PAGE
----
Don’t forget that all vessels, big or small, are required to have at least one certified naturalist guide for every 16 passengers (or less) that they have aboard. Something else is that every single vessel has a fixed itinerary for the year which is established and approved by the Galapagos National Park (so as to control the number of tourists arriving on each island). Itineraries can range anywhere between 2 to 15 days, depending on how much time and money you have. Be aware, however, that you lose a day-and-a-half just flying into and out of the Galapagos, meaning anything under a 5-day itinerary is borderline not worth it.
Another question people ask is when they should go to the Galapagos Islands. Both the availability of space and the weather in the Galapagos (see Climate) may affect when you choose to go to the Islands. Most boats fill up months, or even a year or two ahead of time for the months of June, July, August, December and early January. During other times of the year, availability is higher. Still, there is no foolproof way to predict how many people will come; it is best to simply come whenever it is most convenient for you. Remember: the Galapagos are a year-round destination.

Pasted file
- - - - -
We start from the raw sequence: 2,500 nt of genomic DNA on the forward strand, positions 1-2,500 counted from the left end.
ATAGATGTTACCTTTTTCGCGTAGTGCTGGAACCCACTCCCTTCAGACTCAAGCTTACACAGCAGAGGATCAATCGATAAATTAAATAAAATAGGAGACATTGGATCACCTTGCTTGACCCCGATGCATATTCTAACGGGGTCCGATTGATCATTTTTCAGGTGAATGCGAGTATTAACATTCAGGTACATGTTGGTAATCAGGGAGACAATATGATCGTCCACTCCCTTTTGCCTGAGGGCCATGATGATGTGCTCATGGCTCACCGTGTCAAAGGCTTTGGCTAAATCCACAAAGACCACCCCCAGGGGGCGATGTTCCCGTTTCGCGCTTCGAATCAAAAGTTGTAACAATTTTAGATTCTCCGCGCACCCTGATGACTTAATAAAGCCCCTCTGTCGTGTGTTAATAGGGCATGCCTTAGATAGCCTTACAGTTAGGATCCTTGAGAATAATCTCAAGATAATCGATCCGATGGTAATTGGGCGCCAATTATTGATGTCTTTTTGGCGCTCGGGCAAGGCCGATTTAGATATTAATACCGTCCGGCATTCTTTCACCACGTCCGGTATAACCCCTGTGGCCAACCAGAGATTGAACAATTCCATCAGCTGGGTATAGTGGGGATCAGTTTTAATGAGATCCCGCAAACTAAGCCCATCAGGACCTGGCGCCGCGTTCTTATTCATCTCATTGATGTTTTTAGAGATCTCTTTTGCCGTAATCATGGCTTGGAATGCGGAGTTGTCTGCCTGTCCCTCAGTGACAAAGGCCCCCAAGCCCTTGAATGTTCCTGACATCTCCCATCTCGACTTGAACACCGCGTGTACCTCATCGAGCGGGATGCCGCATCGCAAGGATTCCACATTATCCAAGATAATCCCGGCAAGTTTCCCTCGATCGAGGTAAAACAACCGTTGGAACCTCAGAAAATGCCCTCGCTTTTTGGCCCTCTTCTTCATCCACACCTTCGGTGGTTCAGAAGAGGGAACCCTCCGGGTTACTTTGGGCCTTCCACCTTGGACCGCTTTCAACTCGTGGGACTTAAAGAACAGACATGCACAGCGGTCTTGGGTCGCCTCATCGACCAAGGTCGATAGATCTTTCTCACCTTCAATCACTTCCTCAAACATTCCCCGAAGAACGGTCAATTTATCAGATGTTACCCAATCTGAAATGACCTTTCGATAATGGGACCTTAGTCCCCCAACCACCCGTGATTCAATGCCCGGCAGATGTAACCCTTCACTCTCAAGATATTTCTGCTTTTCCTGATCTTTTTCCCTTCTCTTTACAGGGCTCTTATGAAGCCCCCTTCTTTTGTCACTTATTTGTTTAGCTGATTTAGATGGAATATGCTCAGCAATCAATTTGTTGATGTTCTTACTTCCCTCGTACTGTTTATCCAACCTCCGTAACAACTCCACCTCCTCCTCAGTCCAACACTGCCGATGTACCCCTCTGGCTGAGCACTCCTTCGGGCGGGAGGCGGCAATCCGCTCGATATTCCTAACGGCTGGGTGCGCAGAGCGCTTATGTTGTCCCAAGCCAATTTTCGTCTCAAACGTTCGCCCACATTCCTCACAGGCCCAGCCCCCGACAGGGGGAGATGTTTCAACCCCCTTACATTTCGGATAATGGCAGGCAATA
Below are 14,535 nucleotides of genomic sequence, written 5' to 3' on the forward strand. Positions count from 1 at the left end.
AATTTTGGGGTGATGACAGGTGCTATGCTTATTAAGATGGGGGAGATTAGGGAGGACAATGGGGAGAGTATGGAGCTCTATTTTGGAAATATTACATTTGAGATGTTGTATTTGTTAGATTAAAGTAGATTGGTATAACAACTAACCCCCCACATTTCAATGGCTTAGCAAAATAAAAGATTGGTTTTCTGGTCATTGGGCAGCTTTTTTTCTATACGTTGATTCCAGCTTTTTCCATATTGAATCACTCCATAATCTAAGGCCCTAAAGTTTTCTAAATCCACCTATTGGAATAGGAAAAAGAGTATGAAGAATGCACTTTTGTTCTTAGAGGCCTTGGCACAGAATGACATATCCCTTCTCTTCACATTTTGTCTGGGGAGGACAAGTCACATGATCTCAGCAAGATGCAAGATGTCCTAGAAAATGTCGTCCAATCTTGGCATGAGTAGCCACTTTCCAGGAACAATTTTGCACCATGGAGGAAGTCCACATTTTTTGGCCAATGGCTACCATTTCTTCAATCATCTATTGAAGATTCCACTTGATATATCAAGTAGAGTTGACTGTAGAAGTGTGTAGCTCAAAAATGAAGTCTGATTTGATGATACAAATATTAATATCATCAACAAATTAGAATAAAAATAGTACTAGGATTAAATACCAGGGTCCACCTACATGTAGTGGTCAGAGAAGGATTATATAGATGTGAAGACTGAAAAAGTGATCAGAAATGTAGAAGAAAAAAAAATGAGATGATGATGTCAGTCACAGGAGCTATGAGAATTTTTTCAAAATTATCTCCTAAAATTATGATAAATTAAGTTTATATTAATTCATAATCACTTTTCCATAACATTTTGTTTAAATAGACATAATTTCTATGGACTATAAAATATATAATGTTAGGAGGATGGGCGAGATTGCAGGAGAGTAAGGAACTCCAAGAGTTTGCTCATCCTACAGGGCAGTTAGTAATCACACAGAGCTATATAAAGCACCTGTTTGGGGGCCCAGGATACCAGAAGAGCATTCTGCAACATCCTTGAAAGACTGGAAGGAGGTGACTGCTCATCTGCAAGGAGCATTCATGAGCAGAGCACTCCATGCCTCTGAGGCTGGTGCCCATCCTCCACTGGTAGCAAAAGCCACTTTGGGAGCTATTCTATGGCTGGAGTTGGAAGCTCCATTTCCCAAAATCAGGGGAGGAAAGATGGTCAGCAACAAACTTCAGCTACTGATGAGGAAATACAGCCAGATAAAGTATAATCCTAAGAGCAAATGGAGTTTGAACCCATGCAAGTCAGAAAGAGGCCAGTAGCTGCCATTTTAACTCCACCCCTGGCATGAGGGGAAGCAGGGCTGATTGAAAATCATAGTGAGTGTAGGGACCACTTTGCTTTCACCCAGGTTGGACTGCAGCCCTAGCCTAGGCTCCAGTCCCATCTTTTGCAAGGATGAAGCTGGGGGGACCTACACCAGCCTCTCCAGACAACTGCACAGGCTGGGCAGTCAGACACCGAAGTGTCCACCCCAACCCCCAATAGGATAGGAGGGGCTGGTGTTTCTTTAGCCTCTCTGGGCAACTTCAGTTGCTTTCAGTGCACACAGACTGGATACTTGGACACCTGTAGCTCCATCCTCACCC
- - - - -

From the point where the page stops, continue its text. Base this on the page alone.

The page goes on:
Booking a cruise with a tour company in your home country or in Ecuador (via the internet) is usually the most convenient way of going about securing your place aboard. There are many tour companies selling Galapagos cruises, but it is always recommended that you look for tour companies that are reputable (preferably with numerous years of experience and positive reviews) and that have dedicated experts that can answer all of your questions about Galapagos. Remember: the Enchanted Islands are a once-in-a-lifetime destination, and it is ill-advised that visitors “cut corners” when deciding on who to travel with.
When looking for a tour consider the following: